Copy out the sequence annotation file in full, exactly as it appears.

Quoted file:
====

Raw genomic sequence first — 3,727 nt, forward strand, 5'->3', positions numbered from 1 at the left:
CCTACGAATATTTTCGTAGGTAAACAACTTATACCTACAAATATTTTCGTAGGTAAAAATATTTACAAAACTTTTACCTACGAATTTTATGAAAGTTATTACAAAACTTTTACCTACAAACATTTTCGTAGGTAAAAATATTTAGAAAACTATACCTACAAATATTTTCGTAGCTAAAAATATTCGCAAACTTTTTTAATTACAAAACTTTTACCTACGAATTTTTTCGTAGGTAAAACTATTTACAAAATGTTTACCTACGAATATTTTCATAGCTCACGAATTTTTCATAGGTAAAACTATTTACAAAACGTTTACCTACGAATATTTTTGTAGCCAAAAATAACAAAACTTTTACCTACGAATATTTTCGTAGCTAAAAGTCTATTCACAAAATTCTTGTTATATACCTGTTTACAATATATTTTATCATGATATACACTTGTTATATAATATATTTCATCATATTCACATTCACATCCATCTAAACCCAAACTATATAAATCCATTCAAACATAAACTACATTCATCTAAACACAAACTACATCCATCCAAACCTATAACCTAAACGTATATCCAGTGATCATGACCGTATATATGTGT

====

Raw genomic sequence first — 3,727 nt, forward strand, 5'->3', positions numbered from 1 at the left:
CCTACGAATATTTTCGTAGGTAAACAACTTATACCTACAAATATTTTCGTAGGTAAAAATATTTACAAAACTTTTACCTACGAATTTTATGAAAGTTATTACAAAACTTTTACCTACAAACATTTTCGTAGGTAAAAATATTTAGAAAACTATACCTACAAATATTTTCGTAGCTAAAAATATTCGCAAACTTTTTTAATTACAAAACTTTTACCTACGAATTTTTTCGTAGGTAAAACTATTTACAAAATGTTTACCTACGAATATTTTCATAGCTCACGAATTTTTCATAGGTAAAACTATTTACAAAACGTTTACCTACGAATATTTTTGTAGCCAAAAATAACAAAACTTTTACCTACGAATATTTTCGTAGCTAAAAGTCTATTCACAAAATTCTTGTTATATACCTGTTTACAATATATTTTATCATGATATACACTTGTTATATAATATATTTCATCATATTCACATTCACATCCATCTAAACCCAAACTATATAAATCCATTCAAACATAAACTACATTCATCTAAACACAAACTACATCCATCCAAACCTATAACCTAAACGTATATCCAGTGATCATGACCGTATATATGTGT